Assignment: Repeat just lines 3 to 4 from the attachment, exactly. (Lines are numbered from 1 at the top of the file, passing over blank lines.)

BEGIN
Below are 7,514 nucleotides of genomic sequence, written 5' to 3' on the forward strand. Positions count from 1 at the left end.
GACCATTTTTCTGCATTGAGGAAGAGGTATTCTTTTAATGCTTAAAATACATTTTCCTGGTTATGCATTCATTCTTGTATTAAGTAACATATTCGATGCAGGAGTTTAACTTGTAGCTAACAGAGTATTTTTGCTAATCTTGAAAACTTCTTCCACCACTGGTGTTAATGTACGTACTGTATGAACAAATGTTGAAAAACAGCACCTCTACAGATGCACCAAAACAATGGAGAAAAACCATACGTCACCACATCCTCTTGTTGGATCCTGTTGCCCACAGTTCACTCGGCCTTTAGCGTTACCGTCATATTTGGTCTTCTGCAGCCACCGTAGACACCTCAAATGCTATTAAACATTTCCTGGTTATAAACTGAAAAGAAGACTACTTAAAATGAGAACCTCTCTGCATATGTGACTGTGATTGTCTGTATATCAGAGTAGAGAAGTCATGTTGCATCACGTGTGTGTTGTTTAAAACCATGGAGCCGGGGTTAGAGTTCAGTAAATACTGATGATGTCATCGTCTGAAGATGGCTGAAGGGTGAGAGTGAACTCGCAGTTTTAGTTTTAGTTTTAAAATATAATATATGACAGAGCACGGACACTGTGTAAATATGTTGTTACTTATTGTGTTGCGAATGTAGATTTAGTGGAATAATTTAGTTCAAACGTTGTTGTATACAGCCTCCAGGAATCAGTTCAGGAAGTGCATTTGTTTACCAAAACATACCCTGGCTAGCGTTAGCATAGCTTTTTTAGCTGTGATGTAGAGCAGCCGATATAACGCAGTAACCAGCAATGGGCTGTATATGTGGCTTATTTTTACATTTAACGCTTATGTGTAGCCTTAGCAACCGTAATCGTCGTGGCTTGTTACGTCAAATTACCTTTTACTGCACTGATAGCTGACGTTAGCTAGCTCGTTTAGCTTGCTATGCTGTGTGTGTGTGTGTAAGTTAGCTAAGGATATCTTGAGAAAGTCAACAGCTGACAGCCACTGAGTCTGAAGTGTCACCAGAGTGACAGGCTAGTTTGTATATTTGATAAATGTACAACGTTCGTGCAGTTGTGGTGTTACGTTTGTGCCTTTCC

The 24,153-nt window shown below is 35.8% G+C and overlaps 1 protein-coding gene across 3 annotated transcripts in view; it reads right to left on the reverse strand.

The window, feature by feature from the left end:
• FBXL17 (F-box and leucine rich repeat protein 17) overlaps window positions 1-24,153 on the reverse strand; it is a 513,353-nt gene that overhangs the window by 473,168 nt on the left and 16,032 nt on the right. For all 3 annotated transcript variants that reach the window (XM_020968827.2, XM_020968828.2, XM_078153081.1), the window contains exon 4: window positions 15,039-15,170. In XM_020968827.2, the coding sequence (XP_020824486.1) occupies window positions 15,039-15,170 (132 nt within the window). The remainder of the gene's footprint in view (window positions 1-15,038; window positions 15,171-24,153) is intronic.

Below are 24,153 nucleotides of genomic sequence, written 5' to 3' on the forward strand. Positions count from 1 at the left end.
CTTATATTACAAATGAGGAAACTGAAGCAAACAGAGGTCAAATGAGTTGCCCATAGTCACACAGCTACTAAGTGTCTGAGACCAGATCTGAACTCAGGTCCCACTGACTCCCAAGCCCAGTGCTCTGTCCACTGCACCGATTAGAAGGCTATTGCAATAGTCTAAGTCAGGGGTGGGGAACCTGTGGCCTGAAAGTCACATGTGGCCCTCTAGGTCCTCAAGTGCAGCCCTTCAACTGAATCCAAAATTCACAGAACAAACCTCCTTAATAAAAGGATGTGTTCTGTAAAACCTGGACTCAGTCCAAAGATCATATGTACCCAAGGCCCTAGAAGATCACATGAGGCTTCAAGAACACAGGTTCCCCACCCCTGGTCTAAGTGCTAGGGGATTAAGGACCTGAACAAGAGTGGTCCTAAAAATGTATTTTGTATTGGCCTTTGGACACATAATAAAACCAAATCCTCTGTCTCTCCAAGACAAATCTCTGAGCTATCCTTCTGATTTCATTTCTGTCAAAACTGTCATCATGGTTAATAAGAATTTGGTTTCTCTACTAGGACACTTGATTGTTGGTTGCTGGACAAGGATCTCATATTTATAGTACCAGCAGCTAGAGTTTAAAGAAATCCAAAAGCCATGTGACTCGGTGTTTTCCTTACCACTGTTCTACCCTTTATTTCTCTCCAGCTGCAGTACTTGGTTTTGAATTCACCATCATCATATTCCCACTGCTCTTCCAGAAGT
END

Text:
The 24,153-nt window shown below is 35.8% G+C and overlaps 1 protein-coding gene across 3 annotated transcripts in view; it reads right to left on the reverse strand.

The window, feature by feature from the left end: